So you daydream about a 'proper' lightsaber fighting game on Wii? Is this the void you're looking for? Yeah, you and everyone else in the Milky Way, buddy. Perhaps once the MotionPlus beds in LucasArts will indulge us properly, but until then, Clone Wars: Lightsaber Duels is the closest thing we've got. But sadly, this isn't the lightsaber game of anyone's dreams. Not even those of people who dream about boring things like going back to school to learn Pascal's triangle.
What we've got here is a straightforward one-on-one fighting game based around the events of the recent Clone Wars movie (or at least the movie's lightsaber fighting bits). This means that the game is subject to the cartoonish stylisation and uninspired character roster of its source material (which takes place between Episodes II and III), although to Krome Studio's credit, the atmospheric, busy backdrops manage to restore a degree of the trademark Star Wars Epicness.
Clone Wars' fighting system is simple yet effective. You can swoooosh your saber in four different directions by making the appropriate swipes with the controller, or you can thrust it into your sparring partner's 'breadbasket' by stabbing the remote forwards.
Strikes can be parried with consummate ease if anticipated, so repetitive waggling is out of the question, but on the plus side, even blocked shots help to build up your Force Meter, which can either be depleted in return for more powerful strikes, or used in more creative ways - perhaps by unleashing a force blast to create some breathing space, or hypothetically levitating nearby objects into your opponent's face at high speed by thrusting the nunchuk in their direction. We say 'hypothetically', because by the time you've initiated this slow, fiddly move, you'll likely find that your opponent has crammed their saber down your lungs.
Each character has a set of special attacks that can be initiated by chaining together strikes in a specific order. Since the game's motion-sensing capabilities are spot-on, these can be performed on demand with a little practice, but most players will rarely bother because the moves are so visually forgettable. We appreciate that we can't have things like sonic booms coming out of Anakin's armpits, but it wouldn't have hurt to have presented the special attacks with a bit more flourish - even a two-second cutaway would have done. Since there's no glamour to be found in performing these moves, it's hard to motivate yourself to learn them, particularly when a simple force-powered slash will prove equally as effective.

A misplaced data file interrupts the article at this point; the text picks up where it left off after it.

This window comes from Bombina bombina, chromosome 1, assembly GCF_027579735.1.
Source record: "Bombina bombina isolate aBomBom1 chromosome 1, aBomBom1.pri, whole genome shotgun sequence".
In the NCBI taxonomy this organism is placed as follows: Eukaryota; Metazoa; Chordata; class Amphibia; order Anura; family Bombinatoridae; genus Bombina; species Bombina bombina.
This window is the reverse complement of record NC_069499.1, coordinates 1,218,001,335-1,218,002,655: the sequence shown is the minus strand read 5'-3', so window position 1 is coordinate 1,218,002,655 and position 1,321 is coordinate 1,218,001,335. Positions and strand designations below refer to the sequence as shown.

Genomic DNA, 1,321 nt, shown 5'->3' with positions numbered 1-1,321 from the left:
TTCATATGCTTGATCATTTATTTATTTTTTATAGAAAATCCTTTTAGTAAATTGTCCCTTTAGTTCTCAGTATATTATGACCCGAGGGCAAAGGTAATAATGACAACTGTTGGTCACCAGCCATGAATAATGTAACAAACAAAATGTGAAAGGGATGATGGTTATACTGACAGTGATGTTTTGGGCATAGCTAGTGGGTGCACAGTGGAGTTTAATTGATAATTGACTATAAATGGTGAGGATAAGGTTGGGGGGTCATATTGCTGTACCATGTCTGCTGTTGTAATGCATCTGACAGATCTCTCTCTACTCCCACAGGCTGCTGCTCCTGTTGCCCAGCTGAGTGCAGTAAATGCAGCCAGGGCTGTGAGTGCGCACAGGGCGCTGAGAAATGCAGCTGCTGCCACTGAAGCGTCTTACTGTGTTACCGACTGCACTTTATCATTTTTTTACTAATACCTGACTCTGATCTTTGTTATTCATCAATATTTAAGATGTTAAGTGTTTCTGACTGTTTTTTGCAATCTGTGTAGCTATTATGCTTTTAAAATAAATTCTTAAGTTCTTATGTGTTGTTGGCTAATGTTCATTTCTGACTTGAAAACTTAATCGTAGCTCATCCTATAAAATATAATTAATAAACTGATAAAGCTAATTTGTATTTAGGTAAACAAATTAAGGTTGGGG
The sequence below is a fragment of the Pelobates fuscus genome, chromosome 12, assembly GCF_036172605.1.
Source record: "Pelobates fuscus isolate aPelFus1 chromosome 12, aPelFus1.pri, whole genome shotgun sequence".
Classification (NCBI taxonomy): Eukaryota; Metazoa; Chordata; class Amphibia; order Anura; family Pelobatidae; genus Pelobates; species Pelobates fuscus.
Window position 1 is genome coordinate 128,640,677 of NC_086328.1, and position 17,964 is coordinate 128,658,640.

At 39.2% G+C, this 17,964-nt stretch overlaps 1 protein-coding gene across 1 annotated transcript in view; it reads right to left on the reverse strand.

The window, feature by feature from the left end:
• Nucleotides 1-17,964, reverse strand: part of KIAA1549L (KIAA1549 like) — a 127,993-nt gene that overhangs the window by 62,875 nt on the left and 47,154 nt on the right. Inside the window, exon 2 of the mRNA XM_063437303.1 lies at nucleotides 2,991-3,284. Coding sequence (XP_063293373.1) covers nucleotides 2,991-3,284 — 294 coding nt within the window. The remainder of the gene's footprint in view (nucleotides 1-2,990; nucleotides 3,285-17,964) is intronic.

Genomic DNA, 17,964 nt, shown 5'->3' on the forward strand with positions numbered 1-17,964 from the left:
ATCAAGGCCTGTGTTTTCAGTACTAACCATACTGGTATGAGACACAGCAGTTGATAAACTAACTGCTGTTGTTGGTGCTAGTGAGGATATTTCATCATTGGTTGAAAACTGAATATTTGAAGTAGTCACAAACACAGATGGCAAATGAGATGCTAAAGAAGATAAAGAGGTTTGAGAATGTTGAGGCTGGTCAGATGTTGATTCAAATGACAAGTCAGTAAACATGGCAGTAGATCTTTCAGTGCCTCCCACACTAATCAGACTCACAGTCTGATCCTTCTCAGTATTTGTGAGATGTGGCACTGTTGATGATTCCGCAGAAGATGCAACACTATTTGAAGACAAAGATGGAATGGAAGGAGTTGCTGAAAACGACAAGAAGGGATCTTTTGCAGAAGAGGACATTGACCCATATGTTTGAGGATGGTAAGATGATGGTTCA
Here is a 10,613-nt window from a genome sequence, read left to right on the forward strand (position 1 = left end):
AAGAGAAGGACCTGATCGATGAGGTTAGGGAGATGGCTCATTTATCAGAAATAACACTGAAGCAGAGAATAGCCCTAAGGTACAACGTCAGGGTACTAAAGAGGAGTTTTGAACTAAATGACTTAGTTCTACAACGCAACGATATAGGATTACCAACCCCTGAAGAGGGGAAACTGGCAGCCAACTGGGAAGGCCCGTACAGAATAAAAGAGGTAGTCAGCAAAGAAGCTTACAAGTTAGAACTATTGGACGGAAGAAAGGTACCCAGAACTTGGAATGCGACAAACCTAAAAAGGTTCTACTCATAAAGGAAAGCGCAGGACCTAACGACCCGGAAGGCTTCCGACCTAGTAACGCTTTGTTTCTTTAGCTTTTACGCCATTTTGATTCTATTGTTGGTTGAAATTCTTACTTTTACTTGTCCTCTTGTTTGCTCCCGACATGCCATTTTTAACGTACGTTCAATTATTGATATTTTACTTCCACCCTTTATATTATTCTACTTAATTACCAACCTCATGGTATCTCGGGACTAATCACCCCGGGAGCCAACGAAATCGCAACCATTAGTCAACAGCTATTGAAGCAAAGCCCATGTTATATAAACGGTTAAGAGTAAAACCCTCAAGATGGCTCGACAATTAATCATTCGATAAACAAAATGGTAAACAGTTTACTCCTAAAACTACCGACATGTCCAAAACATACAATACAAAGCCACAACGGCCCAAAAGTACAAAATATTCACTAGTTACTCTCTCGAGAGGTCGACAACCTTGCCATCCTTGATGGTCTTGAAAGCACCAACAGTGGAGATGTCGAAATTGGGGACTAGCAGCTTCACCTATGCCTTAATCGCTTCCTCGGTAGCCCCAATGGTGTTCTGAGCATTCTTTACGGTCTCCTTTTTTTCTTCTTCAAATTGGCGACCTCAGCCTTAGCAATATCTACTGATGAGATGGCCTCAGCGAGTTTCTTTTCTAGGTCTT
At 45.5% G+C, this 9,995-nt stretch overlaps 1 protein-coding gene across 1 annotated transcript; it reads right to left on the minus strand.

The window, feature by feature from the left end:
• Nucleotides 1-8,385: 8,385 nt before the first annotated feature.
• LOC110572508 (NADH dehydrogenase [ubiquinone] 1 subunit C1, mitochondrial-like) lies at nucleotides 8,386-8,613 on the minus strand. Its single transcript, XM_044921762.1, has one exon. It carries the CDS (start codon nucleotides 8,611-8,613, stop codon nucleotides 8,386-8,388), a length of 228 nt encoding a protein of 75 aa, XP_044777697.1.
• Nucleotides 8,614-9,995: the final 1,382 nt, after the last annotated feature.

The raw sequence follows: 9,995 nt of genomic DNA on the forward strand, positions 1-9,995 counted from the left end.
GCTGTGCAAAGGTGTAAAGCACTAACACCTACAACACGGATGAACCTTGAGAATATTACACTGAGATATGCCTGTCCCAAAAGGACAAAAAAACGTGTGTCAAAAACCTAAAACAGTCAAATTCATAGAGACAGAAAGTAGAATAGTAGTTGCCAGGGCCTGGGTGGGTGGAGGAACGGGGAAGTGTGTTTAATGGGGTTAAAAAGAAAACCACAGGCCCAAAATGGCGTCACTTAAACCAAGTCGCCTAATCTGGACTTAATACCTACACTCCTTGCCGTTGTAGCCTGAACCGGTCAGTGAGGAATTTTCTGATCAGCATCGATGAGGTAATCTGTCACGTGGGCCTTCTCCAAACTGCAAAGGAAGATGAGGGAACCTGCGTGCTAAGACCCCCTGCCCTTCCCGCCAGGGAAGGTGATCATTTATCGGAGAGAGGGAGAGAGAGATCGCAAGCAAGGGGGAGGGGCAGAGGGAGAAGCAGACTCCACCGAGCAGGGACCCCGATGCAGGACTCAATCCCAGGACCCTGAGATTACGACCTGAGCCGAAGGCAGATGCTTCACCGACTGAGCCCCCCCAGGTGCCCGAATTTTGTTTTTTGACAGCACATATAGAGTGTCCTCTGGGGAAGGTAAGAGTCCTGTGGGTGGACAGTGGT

You can't work around this issue by simply learning one character's moveset, as the Campaign mode shunts your control between three different people, meaning you never truly get a feel for any one character. At any rate, Campaign mode, the only single-player mode of any substance, is a disaster. It's embarrassingly short (if it takes you over 45 minutes to complete it on the normal setting, we'd consider seeing a doctor) and utterly bereft of variety or verve. At the beginning, as one example of many, you fight the same opponent five times in a row.
Repetition isn't a problem if the game offers plenty of cool things to try and do, but all the characters feel largely the same, regardless of whether they're wielding one, two or umpteen sabers. Worse still, all the cool stuff happens in cutscenes, all the time. You can hack someone to within an inch of their life, but you never get the satisfaction of killing them. It's only when your character is freed from your command that he decides to open a can of cool juice, ending the fight with mystifying moves that look like they'd be fun to try but were never in your arsenal. You just get to do the boring bits.
Indeed, this problem hits epidemic levels during post-match exposition bits, where you see your characters zipping around the universe in a number of thrillingly perilous situations, before depositing you like a dog turd into the middle of another interminable saber duel. It's like you're receiving postcards from a better game.
On a technical level Clone Wars works well enough, but the ruinous truth is that the presentation is so threadbare and the front end so unwelcoming that you'll struggle to squeeze much value out of it. If you and a friend are willing to put the hours in, learning the parry/combo system, you might get your money's worth from it, and maybe a bit more. But our overwhelming memory of our time playing Clone Wars is constantly feeling like we were going to have a really, really fun time, any second now. But due to the slipshod craftsmanship, that second never comes.
The coolest of all cool ideas, pieced together in a profoundly uncool way. Wait for MotionPlus to throw up something more substantial.